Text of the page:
Dachau was the first such camp set up by the Nazi government in 1933 and would become the model for all camps which followed. During their visit the Lower Sixth students learned about how this network of horrors evolved over the years of Nazi rule, but also had the opportunity to reflect on the site as a memorial to the victims of the atrocities.
Kristy McGuire, Lower Sixth, said: “Our trip to Dachau was saddening and a deeply insightful experience. As we walked through the gates of the former concentration camp, an overwhelming sense of sorrow enveloped me. The chilling reminders of the atrocities committed against humanity during World War II were palpable. Amidst the sadness, I recognised the importance of remembering the people who lost their lives in Dachau and other similar sites. Their stories serve as a powerful reminder of the consequences of hate, intolerance and indifference. It is through remembrance that we honour their memory and strive to create a world where such atrocities can never be repeated.
“Towards the end of the day, we entered the chapel on the site that was constructed in 1960. Canon Haviland said a prayer for all the people that lost their lives and hope for humanity in the future. Visiting Dachau was a humbling experience that underscored the need for compassion, understanding, and a commitment to preserving humanity and dignity. It reminded me of the responsibility we all share for ensuring that history’s darkest moments are never forgotten.”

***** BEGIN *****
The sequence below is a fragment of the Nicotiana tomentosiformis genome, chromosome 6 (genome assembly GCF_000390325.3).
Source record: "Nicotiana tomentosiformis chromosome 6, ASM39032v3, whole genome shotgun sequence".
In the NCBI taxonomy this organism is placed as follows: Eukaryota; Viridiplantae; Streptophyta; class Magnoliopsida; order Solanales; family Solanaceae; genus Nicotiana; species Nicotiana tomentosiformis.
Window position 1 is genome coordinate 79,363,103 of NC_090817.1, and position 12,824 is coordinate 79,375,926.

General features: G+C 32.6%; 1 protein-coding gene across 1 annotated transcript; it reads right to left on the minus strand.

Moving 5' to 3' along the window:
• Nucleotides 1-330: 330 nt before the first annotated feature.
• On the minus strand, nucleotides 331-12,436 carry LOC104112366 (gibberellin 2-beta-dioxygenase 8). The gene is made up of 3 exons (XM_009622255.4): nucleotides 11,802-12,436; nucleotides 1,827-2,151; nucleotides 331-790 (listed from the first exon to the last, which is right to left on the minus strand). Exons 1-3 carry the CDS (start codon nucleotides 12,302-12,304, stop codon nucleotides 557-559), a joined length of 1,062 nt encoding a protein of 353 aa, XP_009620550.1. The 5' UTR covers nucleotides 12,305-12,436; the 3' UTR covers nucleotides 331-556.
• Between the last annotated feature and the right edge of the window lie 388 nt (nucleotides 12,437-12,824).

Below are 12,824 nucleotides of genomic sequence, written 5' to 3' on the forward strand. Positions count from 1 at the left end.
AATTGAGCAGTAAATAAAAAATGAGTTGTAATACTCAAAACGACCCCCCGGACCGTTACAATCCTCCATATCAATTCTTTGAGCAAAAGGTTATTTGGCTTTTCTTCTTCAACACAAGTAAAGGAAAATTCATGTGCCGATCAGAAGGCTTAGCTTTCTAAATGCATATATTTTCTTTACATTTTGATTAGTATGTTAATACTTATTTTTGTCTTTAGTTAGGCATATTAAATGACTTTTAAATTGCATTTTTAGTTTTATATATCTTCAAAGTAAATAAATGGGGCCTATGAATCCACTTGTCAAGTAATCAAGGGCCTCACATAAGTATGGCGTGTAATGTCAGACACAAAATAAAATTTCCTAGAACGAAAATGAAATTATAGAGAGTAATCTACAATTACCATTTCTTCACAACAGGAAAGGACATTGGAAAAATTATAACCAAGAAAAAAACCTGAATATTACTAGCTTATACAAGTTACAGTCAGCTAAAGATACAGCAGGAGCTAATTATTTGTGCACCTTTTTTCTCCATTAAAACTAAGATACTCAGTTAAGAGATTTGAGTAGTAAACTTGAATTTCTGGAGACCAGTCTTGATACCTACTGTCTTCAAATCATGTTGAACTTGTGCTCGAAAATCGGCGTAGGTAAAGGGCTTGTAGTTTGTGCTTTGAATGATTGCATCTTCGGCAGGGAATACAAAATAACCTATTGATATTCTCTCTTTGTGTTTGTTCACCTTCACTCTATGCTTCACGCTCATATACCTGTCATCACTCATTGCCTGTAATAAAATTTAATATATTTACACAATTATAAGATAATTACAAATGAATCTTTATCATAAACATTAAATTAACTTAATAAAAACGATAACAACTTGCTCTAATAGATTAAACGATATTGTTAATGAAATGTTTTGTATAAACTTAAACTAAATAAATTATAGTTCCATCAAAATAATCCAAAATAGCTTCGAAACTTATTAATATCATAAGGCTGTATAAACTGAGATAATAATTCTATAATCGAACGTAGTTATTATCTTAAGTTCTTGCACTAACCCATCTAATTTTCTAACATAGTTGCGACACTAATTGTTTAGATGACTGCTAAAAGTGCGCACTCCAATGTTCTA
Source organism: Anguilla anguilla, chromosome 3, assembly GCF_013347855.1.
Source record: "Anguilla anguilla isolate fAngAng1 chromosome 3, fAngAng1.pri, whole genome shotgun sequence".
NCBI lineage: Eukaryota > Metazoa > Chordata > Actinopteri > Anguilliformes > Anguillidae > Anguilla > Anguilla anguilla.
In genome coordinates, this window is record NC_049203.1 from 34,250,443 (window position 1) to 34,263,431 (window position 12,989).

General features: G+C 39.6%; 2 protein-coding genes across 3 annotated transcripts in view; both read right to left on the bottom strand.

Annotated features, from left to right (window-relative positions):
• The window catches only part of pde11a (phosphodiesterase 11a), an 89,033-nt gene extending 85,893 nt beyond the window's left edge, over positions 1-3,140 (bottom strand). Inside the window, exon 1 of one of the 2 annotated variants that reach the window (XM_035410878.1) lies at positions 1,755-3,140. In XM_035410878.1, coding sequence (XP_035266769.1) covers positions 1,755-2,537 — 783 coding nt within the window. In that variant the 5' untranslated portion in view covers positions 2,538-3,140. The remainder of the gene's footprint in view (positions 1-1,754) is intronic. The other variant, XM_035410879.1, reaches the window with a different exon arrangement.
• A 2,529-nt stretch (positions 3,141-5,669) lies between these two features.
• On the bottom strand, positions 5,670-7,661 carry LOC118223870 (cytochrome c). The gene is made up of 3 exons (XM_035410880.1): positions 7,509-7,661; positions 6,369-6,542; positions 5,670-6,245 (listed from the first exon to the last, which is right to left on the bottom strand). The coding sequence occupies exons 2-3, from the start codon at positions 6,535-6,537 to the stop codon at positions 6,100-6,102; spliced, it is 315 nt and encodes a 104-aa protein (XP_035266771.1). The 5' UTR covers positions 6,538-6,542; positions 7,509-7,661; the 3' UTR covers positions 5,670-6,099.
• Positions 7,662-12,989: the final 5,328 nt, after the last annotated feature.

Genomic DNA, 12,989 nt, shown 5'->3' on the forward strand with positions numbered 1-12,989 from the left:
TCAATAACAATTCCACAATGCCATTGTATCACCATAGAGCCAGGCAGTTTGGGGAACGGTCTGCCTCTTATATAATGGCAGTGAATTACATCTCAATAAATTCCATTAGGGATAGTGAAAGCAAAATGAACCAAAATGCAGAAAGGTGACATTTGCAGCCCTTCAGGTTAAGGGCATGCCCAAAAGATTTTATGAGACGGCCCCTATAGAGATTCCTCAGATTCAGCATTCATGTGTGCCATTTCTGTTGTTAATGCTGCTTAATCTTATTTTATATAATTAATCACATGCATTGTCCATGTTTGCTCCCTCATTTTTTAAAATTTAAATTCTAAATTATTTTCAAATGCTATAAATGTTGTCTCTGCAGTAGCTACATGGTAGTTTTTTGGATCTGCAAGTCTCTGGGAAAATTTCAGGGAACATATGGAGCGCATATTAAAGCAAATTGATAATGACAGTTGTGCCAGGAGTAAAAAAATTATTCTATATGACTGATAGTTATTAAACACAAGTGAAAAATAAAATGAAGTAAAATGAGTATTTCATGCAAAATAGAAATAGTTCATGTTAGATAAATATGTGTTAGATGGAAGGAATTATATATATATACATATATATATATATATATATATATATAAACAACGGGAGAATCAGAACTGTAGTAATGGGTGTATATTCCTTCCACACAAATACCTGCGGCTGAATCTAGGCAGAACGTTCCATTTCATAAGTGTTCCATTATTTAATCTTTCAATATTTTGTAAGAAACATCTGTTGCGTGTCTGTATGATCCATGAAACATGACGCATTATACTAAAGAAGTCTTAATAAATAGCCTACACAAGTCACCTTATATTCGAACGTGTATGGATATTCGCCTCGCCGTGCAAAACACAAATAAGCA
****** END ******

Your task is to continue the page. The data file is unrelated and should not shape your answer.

The Holocaust Ambassador Project is designed to give a small group of students the opportunity to learn in-depth about the Holocaust and the wider troubles faced by the global Jewish community both historically and in the present day.